Khaled Khateeb, the Syrian cinematographer who worked on the Oscar-nominated film The White Helmets, has been barred from attending the awards show on Sunday, February 26.
The Associated Press reported that the Department of Homeland Security has blocked Khateeb, 21, from entering the United States after finding "derogatory information," a vague term that can include anything from passport irregularities to terror connections. When the news outlet asked a spokeswoman for the federal agency about the findings, she said, "A valid travel document is required for travel to the United States."
Khateeb was scheduled to arrive in Los Angeles on Saturday, February 25, on a Turkish Airlines flight departing from Istanbul. He had previously been issued a visa to attend the Oscars but, at the last minute, was told he needed a passport waiver from the U.S. to enter the country. Citing internal correspondence from President Donald Trump's administration, the AP reported that the filmmaker "would not receive" the necessary waiver, but further explanation was not provided.
The White Helmets, a 40-minute Netflix documentary chronicling Syria's civil war, is nominated for Best Documentary Short. Should the film win the Oscar on Sunday night, director Orlando von Einsiedel and producer Joanna Natasegara would be presented with the award, according to the AP.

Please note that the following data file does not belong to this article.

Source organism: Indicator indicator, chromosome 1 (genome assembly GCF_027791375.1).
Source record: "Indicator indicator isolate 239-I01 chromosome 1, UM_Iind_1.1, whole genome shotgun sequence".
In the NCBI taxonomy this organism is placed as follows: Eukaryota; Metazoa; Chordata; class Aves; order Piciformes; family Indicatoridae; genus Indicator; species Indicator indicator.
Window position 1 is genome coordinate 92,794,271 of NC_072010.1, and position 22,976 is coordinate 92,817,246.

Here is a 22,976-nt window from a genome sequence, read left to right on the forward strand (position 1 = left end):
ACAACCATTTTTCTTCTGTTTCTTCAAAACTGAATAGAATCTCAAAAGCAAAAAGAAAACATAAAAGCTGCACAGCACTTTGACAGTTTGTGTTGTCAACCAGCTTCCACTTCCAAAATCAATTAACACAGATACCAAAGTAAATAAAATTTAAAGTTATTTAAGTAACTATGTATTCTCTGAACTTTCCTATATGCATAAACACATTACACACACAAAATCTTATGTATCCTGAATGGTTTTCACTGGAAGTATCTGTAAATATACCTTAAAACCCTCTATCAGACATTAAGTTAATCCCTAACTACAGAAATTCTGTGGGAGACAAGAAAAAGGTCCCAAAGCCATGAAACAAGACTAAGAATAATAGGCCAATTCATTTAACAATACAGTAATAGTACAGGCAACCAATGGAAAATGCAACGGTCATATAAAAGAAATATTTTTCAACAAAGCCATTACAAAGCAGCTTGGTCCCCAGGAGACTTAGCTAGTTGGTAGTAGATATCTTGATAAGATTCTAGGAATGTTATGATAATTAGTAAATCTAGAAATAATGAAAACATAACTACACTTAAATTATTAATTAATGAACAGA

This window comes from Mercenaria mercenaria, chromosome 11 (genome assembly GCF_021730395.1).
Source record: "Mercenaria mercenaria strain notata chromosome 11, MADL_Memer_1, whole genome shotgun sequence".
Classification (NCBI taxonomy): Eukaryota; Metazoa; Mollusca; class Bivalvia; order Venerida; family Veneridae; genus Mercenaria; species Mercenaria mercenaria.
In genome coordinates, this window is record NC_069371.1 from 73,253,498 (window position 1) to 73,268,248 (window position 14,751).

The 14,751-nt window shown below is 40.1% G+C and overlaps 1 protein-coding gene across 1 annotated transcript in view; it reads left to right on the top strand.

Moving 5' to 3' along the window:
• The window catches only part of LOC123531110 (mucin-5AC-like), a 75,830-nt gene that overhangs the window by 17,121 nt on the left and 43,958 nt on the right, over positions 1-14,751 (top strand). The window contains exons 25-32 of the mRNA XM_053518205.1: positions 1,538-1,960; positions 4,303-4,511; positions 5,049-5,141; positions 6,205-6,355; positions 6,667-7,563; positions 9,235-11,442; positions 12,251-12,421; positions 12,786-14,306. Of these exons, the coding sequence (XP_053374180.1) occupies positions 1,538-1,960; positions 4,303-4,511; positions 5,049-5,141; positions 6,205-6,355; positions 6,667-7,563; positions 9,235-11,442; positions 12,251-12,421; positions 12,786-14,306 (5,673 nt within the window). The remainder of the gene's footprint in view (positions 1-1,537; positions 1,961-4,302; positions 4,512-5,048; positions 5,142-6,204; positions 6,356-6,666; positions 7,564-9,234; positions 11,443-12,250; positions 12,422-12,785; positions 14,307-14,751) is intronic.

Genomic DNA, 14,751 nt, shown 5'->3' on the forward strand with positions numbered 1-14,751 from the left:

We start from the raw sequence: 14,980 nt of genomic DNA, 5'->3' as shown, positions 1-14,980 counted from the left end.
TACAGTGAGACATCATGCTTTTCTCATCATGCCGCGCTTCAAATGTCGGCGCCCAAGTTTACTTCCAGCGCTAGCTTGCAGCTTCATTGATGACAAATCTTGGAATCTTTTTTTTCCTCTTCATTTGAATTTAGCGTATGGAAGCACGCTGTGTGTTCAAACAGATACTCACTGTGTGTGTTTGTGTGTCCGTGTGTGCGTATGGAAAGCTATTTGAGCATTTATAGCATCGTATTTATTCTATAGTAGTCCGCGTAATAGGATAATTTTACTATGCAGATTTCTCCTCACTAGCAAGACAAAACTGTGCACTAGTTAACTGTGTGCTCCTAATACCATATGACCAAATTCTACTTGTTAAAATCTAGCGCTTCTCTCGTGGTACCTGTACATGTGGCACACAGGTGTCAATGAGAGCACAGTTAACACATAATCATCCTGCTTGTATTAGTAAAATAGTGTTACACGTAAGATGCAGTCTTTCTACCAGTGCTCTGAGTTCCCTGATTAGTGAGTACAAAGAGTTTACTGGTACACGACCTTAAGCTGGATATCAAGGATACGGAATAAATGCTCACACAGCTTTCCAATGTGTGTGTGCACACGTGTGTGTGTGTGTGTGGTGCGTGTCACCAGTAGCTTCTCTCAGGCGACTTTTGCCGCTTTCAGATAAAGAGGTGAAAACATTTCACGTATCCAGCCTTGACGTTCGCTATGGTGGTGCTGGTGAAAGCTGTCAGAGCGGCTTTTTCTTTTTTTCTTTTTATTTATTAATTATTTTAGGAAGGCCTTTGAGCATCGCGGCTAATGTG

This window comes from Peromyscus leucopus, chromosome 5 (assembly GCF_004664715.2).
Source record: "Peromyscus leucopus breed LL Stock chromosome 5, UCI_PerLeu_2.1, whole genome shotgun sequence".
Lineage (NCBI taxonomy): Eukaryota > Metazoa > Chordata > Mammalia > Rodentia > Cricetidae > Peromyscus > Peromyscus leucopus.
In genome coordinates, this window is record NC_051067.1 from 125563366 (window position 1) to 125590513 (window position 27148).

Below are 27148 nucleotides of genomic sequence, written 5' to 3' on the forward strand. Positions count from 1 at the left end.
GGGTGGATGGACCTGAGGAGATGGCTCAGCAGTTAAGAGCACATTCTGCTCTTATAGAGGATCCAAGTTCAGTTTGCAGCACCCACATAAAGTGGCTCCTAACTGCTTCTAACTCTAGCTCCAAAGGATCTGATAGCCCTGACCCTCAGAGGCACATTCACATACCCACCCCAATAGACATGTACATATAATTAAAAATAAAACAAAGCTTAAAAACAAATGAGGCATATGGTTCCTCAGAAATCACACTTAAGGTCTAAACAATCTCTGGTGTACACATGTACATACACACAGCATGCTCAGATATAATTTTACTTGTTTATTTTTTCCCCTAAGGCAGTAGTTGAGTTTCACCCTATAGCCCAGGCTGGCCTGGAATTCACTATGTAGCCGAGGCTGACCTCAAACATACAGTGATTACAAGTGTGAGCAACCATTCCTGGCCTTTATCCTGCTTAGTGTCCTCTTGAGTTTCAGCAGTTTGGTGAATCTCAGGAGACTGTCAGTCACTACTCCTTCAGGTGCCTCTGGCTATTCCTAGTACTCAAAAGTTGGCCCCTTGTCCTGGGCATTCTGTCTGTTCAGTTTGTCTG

After Trump, 70, signed his executive order on immigration earlier this month, Khateeb vowed to attend the Oscars, in a statement issued to Entertainment Weekly. His comments came after Asghar Farhadi, the Iranian filmmaker behind the Oscar-nominated film The Salesman, announced his plans to protest the ceremony, whether he would be allowed to enter the U.S. or not.
"I plan to travel to L.A. for the Oscars, where the film is nominated for an award," Khateeb previously said. "If I cannot enter the U.S., I will not give up: We know that we have many friends in the U.S., that there are people that share our humanitarian values. I look forward to meeting them all one day."
Farhadi, 44, and his fellow Best Foreign Language Film nominees released a joint statement on Friday, February 24, to address the current political climate. "On behalf of all nominees, we would like to express our unanimous and empathic disapproval of the climate of fanaticism and nationalism we see today in the U.S. and in so many other countries, in part of the population and, most unfortunately of all, among leading politicians," Farhadi, Denmark's Martin Zandvliet (Land of Mine), Sweden's Hannes Holm (A Man Called Ove), Germany's Maren Ade (Toni Erdmann) and Australia's Martin Butler and Bentley Dean (Tanna) said, per JustJared.
"Human rights are not something you have to apply for," the directors continued. "They simply exist — for everybody. For this reason, we dedicate this award to all the people, artists, journalists and activists who are working to foster unity and understanding, and who uphold freedom of expression and human dignity — values whose protection is now more important than ever. By dedicating the Oscar to them, we wish to express to them our deep respect and solidarity."
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